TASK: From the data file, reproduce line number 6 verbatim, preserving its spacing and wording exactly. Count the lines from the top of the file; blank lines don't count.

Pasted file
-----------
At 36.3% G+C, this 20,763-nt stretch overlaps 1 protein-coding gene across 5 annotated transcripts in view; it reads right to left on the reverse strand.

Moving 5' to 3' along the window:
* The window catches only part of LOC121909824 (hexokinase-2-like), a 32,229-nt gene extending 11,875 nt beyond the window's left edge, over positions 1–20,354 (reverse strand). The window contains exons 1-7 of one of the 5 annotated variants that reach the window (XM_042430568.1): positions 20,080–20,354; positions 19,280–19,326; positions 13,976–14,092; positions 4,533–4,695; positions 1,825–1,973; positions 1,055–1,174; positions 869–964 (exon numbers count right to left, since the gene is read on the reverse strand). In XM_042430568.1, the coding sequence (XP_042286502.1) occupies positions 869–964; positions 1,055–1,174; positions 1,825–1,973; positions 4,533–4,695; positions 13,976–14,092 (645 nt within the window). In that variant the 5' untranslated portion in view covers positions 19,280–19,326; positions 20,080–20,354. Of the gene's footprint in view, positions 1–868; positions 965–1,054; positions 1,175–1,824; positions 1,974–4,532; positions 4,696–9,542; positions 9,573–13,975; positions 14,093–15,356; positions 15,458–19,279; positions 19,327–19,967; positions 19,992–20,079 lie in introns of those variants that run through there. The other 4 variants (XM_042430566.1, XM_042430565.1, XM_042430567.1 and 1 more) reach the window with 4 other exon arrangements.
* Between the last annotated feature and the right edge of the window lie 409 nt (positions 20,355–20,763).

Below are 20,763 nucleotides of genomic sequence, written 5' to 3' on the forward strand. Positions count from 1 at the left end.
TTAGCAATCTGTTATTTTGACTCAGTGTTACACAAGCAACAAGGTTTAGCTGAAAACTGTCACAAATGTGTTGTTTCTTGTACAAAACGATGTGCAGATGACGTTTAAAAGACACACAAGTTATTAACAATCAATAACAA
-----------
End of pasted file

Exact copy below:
TTAGCAATCTGTTATTTTGACTCAGTGTTACACAAGCAACAAGGTTTAGCTGAAAACTGTCACAAATGTGTTGTTTCTTGTACAAAACGATGTGCAGATGACGTTTAAAAGACACACAAGTTATTAACAATCAATAACAA